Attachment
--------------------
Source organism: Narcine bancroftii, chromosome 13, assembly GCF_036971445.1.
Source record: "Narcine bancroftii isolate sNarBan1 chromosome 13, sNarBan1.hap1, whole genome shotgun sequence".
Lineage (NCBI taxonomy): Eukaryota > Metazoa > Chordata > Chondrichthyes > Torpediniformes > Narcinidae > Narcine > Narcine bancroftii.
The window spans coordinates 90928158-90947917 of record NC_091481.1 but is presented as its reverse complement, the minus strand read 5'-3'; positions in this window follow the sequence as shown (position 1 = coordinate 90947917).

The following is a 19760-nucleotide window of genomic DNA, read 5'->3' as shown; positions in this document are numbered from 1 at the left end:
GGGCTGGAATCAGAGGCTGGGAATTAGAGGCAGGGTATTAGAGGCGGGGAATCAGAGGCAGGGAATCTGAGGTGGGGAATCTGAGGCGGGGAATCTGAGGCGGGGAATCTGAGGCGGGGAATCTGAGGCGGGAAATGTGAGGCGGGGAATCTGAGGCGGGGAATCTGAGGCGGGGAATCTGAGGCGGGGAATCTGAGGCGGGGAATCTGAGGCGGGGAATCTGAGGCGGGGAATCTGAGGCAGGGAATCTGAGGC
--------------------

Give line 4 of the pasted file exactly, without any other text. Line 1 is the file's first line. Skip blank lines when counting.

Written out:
The window spans coordinates 90928158-90947917 of record NC_091481.1 but is presented as its reverse complement, the minus strand read 5'-3'; positions in this window follow the sequence as shown (position 1 = coordinate 90947917).